For a long time, a gap between two curtains was a major issue in our home. My late mother used to get upset and scolded us for not drawing the curtains properly. It didn’t matter to her that all the windows and doors were shut. Every evening, she would take a round of the house to ensure everything was firmly closed—her measure to keep her children safe from the searching eyes of forces patrolling on the road nearby. Over the years, we all built all kinds of walls around ourselves to protect our walled existence.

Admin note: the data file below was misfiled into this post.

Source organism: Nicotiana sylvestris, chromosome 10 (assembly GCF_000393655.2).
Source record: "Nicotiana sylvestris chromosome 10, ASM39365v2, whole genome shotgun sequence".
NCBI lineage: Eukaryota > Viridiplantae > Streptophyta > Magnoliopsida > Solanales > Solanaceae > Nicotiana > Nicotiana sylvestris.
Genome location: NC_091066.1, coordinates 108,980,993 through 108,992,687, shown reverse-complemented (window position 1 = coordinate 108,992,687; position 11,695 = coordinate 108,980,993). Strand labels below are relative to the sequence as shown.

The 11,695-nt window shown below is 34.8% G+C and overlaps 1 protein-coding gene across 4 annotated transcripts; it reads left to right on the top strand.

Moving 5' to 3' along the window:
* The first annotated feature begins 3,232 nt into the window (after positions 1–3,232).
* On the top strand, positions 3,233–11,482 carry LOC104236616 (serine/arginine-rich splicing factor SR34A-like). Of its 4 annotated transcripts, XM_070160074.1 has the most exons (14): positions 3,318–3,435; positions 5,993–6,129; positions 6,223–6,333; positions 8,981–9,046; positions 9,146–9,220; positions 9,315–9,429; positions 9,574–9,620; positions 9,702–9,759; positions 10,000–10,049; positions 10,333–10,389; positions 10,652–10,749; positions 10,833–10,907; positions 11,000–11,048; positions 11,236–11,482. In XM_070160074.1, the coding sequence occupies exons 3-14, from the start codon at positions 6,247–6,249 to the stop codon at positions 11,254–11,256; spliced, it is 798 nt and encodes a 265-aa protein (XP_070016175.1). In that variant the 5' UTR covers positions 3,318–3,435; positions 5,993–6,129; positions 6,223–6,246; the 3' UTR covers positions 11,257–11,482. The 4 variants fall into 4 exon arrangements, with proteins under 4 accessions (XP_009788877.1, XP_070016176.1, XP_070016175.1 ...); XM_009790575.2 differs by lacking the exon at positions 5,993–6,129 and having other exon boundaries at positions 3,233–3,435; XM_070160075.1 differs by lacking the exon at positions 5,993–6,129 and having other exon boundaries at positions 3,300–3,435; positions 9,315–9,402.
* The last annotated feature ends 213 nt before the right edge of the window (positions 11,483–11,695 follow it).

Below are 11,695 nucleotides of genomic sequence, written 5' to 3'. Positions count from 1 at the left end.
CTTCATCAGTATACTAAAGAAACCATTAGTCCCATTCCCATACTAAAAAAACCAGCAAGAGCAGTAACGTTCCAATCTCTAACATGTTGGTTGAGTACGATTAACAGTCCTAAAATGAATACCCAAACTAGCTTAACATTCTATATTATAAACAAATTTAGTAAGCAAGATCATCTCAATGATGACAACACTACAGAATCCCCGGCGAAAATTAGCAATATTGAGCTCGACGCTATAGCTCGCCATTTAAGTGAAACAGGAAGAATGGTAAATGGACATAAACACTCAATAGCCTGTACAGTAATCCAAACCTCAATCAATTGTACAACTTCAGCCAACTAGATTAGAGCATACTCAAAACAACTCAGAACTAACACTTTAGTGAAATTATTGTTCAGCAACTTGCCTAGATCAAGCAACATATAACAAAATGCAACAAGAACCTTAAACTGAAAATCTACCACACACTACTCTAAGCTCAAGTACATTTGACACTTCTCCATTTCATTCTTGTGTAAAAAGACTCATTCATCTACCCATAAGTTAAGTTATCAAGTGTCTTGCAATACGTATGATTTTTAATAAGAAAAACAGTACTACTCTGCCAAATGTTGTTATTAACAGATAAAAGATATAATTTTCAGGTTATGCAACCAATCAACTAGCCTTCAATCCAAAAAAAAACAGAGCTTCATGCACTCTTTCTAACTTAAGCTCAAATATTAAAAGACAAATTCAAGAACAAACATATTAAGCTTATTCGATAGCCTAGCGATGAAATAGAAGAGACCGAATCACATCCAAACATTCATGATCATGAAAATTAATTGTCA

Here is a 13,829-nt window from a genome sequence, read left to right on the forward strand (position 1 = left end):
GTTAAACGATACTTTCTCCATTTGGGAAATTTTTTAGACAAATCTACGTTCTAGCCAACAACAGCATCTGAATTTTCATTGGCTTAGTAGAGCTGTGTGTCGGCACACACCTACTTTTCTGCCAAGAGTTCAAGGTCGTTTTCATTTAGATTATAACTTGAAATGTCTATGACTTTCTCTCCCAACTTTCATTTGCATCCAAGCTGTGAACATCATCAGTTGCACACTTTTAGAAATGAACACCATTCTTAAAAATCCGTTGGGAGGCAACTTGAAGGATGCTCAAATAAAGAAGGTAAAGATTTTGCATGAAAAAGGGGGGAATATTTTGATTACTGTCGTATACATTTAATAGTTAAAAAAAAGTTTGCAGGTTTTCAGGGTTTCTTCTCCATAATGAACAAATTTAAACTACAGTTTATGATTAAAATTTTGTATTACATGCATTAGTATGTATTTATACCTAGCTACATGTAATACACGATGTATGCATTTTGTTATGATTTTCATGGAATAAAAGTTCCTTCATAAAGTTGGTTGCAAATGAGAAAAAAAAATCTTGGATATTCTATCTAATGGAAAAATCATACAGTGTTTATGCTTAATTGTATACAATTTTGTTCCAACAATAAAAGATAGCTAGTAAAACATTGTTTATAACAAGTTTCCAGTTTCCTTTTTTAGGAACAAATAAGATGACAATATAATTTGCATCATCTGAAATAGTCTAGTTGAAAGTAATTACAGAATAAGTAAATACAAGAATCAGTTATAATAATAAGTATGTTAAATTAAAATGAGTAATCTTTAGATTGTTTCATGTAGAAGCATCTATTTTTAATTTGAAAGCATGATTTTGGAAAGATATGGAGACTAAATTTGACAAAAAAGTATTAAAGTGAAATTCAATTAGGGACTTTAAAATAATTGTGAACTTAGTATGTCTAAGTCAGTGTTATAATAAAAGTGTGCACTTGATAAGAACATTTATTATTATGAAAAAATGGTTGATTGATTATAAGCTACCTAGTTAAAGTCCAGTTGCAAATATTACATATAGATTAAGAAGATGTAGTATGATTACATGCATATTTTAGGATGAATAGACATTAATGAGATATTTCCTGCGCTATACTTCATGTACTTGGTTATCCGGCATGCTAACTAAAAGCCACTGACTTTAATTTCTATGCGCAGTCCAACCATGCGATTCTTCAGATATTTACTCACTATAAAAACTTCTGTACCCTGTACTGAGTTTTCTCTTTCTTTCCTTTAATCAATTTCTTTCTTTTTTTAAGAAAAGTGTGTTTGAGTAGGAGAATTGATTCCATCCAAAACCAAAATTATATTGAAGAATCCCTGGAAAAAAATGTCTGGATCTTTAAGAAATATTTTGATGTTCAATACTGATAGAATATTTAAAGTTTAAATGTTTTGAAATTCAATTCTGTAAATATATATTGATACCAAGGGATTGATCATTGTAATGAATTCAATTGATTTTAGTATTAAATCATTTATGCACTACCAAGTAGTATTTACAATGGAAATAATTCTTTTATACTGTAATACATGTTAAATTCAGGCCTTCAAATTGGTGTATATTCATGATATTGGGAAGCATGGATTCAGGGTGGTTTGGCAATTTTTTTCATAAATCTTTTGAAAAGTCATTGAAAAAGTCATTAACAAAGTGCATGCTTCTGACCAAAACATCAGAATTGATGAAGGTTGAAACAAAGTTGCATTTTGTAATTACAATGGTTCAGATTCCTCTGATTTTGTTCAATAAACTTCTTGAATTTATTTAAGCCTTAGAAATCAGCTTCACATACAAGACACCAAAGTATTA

Reading Farah Bashir’s Rumours of Spring brought back memories of growing up in Kashmir in the 1990s--memories I hated. A friend would tell us that ours is a fight against forgetfulness. But it seems we exist because of our habit to drown ourselves in the sea of forgetfulness. Rumours of Spring recalls that searing Kashmiri memory. Bashir reminds us how 1990 changed everything--the way we talk and sit; decisions like when to open a window or not; how and when to walk on the road. A mere walk became a cause of anxiety. People started following ‘rules’ without even realising their existence. You were not supposed to look at a soldier; you are supposed to look down and walk on. Scarves made women feel protected; pherans made men vulnerable. And a whole set of protocols involving burials and funerals.